View Mobile Site

Potential new subdivision coming to Black River Road

Also, new official Camden tour guide published

Posted: May 28, 2018 6:15 p.m.
Updated: May 29, 2018 1:00 a.m.

A new residential subdivision may be coming to Black River Road, nearly opposite the entrance to Haier Boulevard.

During its May 22 meeting, Camden City Council -- minus absent Councilman Stephen Smoak -- voted unanimously to pass first reading of an ordinance annexing the nearly 35-acre property at 430 Black River Road under interim residential R6 zoning, the highest possible residential zoning allowed in the city.

The property is currently listed as owned by Phillip, Gloria and William Marsh, and Dawn Smith, and is contiguous at its northwest corner to property already in the city along Rapid Run.

Camden City Planner Shawn Putnam said the R6 zoning allows for multiple types of development. Putnam introduced Robert Horton, who he said is the actual person petitioning for the annexation.

“The property is being proposed for single family residential development,” he said. “The plan they have is for single family detached residential units. They are looking at around 100 (units).”

Putnam said most of the other nearby subdivisions are built out, with one about half completed.

Also during the May 22 meeting, Camden Archives and Museum Director Katherine Richardson, with assistance from Economic Development/Tourism Director Suzi Sale, announced the publication of a new, official tour guide for the city.
Richardson said the book, which costs $30 to cover its production, is primarily aimed at tour operators.

“The official tour guide really came about when we first started talking about people coming to Camden to tour our history,” Richardson said. “I will just say that a few times that as people were giving tours in town, I heard some pretty incredible stories that I just didn’t think were right. Because nobody has permission to own our history, they’ve got to learn it before they can give a tour.”

Like the city’s official smartphone audio tour app and brochure, the approximately 120-page, spiral bound full-color guide is divided up into the city’s nine walkable touring districts: Colonial, Campbell Street Corridor, Downtown, Hampton Square, Monument Square, Rectory Square, Hobkirk’s Hill, Kendall Mill and Horse Country. Each district contains an introduction with photographs, at least one map, and photographs and information for each stop along the tour. Those pages also include suggestions of where to start bus tours -- the Kershaw County Chamber of Commerce and Visitors Center, Commerce Alley Parking Lot and Camden Archives and Museum.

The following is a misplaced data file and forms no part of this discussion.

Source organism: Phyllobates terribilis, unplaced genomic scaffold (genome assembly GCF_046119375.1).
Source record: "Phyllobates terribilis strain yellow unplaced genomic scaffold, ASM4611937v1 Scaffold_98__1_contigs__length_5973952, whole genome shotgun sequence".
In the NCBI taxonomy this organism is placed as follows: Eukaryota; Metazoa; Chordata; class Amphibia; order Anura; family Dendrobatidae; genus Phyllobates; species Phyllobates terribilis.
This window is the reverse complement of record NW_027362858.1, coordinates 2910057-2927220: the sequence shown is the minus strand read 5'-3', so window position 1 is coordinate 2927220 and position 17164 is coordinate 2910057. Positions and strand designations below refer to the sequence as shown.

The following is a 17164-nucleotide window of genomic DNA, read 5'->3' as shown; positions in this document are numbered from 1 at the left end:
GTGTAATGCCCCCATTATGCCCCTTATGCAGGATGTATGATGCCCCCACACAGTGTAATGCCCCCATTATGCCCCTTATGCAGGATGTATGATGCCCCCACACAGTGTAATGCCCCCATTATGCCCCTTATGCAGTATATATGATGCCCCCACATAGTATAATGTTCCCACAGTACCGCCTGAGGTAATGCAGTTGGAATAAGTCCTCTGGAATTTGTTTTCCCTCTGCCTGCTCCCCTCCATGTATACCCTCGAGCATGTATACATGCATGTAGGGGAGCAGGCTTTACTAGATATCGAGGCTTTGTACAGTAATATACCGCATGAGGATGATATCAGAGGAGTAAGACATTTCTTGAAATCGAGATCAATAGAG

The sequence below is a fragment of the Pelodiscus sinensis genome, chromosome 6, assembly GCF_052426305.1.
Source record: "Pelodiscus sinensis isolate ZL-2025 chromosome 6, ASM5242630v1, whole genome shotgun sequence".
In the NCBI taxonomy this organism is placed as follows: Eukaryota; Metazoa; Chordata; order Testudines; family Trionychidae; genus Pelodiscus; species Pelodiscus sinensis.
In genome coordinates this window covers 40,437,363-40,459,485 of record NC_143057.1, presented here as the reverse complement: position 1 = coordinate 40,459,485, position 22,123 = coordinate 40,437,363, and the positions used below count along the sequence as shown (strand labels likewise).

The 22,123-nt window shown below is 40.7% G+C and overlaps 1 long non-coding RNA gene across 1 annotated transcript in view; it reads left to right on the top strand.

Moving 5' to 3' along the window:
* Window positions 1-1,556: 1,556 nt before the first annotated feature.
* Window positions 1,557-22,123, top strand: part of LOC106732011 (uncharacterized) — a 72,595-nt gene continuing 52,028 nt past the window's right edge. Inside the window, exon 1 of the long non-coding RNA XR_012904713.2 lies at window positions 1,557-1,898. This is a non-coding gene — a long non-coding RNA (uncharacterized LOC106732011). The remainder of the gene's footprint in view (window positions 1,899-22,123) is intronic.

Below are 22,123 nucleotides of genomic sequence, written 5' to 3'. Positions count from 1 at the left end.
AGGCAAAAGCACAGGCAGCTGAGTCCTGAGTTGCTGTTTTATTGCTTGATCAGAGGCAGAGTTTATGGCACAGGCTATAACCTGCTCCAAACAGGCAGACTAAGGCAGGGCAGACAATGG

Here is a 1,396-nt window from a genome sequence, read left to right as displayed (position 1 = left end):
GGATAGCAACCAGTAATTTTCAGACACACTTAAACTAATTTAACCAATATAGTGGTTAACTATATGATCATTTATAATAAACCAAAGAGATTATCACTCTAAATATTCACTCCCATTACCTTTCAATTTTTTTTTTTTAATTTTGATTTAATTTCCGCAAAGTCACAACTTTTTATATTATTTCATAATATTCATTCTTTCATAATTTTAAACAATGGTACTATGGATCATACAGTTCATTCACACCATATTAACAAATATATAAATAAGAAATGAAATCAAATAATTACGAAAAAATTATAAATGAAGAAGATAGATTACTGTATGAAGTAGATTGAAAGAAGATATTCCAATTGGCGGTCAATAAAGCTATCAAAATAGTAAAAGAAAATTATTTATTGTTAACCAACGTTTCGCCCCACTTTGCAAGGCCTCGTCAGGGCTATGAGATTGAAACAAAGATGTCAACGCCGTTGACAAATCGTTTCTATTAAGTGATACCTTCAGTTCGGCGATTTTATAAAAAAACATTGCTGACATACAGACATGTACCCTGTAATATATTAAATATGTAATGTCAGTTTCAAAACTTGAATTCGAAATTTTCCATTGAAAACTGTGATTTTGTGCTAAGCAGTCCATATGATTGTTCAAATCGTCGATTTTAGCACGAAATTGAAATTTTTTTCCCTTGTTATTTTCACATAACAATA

It also provides the marker numbers for those sites previously included in the Kershaw County Historical Society’s tour guide.

Toward the back of the guide, there are “subject” guides regarding the city’s development; the original colonial townships, including Fredericksburg; Joseph Kershaw and plantations; the South Carolina Backcountry and frontier settlement; Quaker Cemetery; items connected to the Revolutionary War and the historical landscape of Camden; Big Pine Tree Creek and industrial development; Camden’s grand hotel era; some of Camden’s famous homes; and Agnes of Glasgow.

“The concept was to provide accurate historical information for tour operators primarily to use. We thought it would be nice to know who was giving tours in town and decided they need to register at the tourism office so that Suzi is aware of who is providing tours. We decided they needed to purchase the guide,” Richardson said, “and they also need to apply to Deborah (Courtney) for a city business license because they are earning money in the city of Camden.”

Richardson said taking these steps would allow the city to approve tour guides, “and then we can somewhat regulate what’s being said and how our history is being told.”

Richardson and Sale also provided council with DVD copies of an 18-minute short that Richardson called “Camden: The Movie.”

In other business May 22:

• Camden Mayor Alfred Mae Drakeford presented United Way of Kershaw County President Donny Supplee with a Certificate of Appreciation for his 25 years of service.

• Council unanimously proclaimed June as National Small Cities Month.

• Council unanimously passed second and final reading of an ordinance amending the terms of office for the Camden Historic Landmarks Commission.

• Council also unanimously appointed Mary Foster Cox to the commission with a term expiring Aug. 31, 2022.

• Council unanimously authorized the consumption of beer and wine during the upcoming Classic Car Cruise-In 2018.

Comments

Commenting not available.
Commenting is not available.


Contents of this site are © Copyright 2018 Chronicle Independent All rights reserved. Privacy policy and Terms of service

Powered by
Morris Technology
Please wait ...